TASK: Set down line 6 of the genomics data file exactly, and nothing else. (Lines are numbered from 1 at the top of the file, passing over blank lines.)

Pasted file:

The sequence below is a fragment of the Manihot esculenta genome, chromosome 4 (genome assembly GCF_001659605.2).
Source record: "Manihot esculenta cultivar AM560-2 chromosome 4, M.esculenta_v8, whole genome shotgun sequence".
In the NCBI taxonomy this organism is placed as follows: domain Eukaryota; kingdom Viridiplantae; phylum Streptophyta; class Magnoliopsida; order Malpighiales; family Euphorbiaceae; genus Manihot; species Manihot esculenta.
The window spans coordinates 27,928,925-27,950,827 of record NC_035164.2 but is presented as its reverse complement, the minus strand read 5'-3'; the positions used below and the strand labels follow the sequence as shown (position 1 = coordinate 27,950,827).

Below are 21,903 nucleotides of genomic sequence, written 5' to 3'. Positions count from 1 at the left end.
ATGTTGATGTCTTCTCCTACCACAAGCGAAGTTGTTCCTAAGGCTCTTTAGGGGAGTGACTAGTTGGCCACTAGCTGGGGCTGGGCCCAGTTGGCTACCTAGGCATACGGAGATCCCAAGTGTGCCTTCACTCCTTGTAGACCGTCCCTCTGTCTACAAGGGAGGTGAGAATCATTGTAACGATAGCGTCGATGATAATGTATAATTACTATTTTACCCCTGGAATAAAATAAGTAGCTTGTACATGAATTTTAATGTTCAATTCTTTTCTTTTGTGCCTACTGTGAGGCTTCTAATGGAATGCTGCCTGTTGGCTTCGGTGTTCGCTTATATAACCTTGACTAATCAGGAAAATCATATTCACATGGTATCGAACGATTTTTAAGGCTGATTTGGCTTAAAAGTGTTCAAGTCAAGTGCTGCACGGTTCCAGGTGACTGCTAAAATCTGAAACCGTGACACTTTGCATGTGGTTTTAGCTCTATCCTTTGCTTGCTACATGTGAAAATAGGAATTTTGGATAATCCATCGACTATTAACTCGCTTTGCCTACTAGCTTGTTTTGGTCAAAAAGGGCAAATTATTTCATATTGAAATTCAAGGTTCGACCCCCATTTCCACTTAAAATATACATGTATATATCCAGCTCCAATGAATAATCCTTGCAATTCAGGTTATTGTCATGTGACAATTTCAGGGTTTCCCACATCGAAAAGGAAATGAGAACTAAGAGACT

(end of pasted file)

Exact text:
ATGTTGATGTCTTCTCCTACCACAAGCGAAGTTGTTCCTAAGGCTCTTTAGGGGAGTGACTAGTTGGCCACTAGCTGGGGCTGGGCCCAGTTGGCTACCTAGGCATACGGAGATCCCAAGTGTGCCTTCACTCCTTGTAGACCGTCCCTCTGTCTACAAGGGAGGTGAGAATCATTGTAACGATAGCGTCGATGATAATGTATAATTACTATTTTACCCCTGGAATAAAATAAGTAGCTTGTACATGAATTTTAATGTTCAATTCTTTTCTTTTGTGCCTACTGTGAGGCTTCTAATGGAATGCTGCCTGTTGGCTTCGGTGTTCGCTTATATAACCTTGACTAATCAGGAAAATCATATTCACATGGTATCGAACGATTTTTAAGGCTGATTTGGCTTAAAAGTGTTCAAGTCAAGTGCTGCACGGTTCCAGGTGACTGCTAAAATCTGAAACCGTGACACTTTGCATGTGGTTTTAGCTCTATCCTTTGCTTGCTACATGTGAAAATAGGAATTTTGGATAATCCATCGACTATTAACTCGCTTTGCCTACTAGCTTGTTTTGGTCAAAAAGGGCAAATTATTTCATATTGAAATTCAAGGTTCGACCCCCATTTCCACTTAAAATATACATGTATATATCCAGCTCCAATGAATAATCCTTGCAATTCAGGTTATTGTCATGTGACAATTTCAGGGTTTCCCACATCGAAAAGGAAATGAGAACTAAGAGACT